most efficient Bounding Sphere vs Ray collision algorithms

  • most efficient Bounding Sphere vs Ray collision algorithms SirYakalot

    Is there a known 'most efficient' algorithm for Sphere vs Ray collision detection?

    I recently stumbled accross Arvo's AABB vs Sphere collision algorithm, and I am wondering if there is a similarly noteworthy algorithm for this.

    One must have condition for this algorithms is that I need to have the option of querying the result for the distance from the ray's origin to the point of collision. Although if there is another, faster algorithm which does not return distance, then in addition to posting one that does, also posting that algorithm would be very helpful indeed.

    Please also state what the function's return argument is, and how you use it to return distance or a 'no-collision' case. For example, does it have an out parameter for the distance as well as a bool return value? or does it simply return a float with the distance, vs a value of -1 for no collision?

  • Given a sphere with centre at point C with radius r and a ray starting at point A with direction vector d.

    First check if the vector CA is shorter than r, if so A lies within the sphere and there is definitely a collision.

    Second compute the dot product of CA and d, if it is negative A is "behind" the sphere and there may be a collision, otherwise there is no collision unless A is within the sphere.

    The key to this problem is to find the minimum length from the sphere centre to the line. Project the vector CA onto d, subtract the result from CA, this gives you v, the shortest vector from C to the line going through A with direction d. If v is shorter than r, there is a collision.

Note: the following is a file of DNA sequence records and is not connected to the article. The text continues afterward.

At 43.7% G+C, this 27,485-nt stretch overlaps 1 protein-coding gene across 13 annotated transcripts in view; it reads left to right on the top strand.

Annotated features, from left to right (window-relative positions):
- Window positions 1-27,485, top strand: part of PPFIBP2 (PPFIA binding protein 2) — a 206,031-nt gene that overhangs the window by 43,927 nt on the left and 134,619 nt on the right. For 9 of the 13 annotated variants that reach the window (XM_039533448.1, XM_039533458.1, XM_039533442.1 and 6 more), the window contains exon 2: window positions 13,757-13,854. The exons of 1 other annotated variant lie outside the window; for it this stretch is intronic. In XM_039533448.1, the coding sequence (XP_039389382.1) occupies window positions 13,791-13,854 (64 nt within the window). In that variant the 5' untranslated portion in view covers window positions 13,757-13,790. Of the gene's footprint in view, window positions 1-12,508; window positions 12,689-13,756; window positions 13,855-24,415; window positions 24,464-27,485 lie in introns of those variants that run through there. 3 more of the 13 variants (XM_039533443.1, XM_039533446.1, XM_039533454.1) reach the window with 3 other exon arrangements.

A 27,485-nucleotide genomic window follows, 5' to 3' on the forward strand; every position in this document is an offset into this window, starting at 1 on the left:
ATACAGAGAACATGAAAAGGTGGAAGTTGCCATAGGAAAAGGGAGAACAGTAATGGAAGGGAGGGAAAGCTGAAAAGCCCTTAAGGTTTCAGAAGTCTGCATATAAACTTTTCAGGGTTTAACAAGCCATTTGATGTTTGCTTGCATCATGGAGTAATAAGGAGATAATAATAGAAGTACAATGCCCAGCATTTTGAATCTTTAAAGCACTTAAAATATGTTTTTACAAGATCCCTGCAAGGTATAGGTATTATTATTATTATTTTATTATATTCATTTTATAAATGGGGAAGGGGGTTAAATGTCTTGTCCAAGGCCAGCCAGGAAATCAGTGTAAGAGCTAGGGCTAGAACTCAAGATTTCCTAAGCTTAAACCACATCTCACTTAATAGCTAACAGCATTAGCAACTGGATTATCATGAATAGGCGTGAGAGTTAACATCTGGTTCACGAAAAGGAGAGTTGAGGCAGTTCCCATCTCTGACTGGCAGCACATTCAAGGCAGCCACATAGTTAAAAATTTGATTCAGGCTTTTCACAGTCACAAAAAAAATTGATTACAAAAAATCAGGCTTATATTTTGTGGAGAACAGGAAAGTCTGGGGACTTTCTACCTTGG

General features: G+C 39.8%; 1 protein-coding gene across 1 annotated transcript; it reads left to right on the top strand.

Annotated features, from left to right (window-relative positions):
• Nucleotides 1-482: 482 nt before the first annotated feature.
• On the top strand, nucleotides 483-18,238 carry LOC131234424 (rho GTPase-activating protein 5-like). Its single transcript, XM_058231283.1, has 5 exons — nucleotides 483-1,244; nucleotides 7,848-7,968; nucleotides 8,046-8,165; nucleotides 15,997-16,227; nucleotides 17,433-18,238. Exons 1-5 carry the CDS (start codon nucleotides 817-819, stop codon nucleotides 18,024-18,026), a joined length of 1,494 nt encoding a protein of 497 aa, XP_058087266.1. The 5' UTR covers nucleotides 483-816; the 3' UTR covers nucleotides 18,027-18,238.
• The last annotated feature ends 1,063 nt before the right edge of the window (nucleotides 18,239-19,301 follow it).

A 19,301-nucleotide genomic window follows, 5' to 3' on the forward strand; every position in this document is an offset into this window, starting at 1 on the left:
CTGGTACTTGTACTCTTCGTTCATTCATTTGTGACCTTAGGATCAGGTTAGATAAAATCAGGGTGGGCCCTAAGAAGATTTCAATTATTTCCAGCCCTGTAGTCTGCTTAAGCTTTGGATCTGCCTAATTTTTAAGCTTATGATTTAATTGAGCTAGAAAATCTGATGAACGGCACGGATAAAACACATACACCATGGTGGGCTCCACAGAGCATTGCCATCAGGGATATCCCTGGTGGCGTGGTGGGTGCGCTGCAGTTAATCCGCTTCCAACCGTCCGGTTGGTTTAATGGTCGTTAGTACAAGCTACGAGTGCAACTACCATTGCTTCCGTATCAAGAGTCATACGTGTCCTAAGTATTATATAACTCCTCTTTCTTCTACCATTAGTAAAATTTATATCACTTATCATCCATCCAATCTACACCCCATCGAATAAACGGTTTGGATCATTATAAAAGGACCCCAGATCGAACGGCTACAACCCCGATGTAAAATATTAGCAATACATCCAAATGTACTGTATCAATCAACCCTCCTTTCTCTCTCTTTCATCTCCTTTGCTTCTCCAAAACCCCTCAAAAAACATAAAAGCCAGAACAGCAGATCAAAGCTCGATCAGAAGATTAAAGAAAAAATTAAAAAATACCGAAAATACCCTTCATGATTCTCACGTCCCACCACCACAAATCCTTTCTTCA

You can find two points where the line intersect the sphere using Pythagoras, C + v +- d * sqrt(r^2 - |v|^2).

    And for the record, this is as good as it gets, everything is done using simple vector maths, it requires a limited number of basic arithmetic functions, and there are only a few branches.

    CA is the vector from C to A, computed as A - C.

    In quick pseudocode, you'd do something like:

    vector A
    vector d
    vector C
    float r
    //end of input
    vector collisionPoint
    vector v
    vector CA = A-C
    float rSquared = r*r
    float vSquared
    if(dotProduct(CA,CA) <= rSquared){
        collisionPoint = A
    else if(dotProduct(CA,d) <= 0){
        v = CA - projection(CA,d)
        vSquared = dotProduct(v,v)
        if(vSquared <= rSquared){
            collisionPoint = C + v - multiply(normalize(d),squareRoot(rSquared-vSquared))
            collisionPoint = none
        collisionPoint = none

    You could code up all the functions yourself, but it may be handy to use a vector library, note that while A and C are points I have declared them as vectors in the code as it is common not to differentiate between point and vectors in code. This code finds the point closest to A where the ray and the sphere collide. If you are interested in the furthest point that will be C + v + multiply(normalize(d),squareRoot(rSquared-vSquared)).

c++ collision-detection
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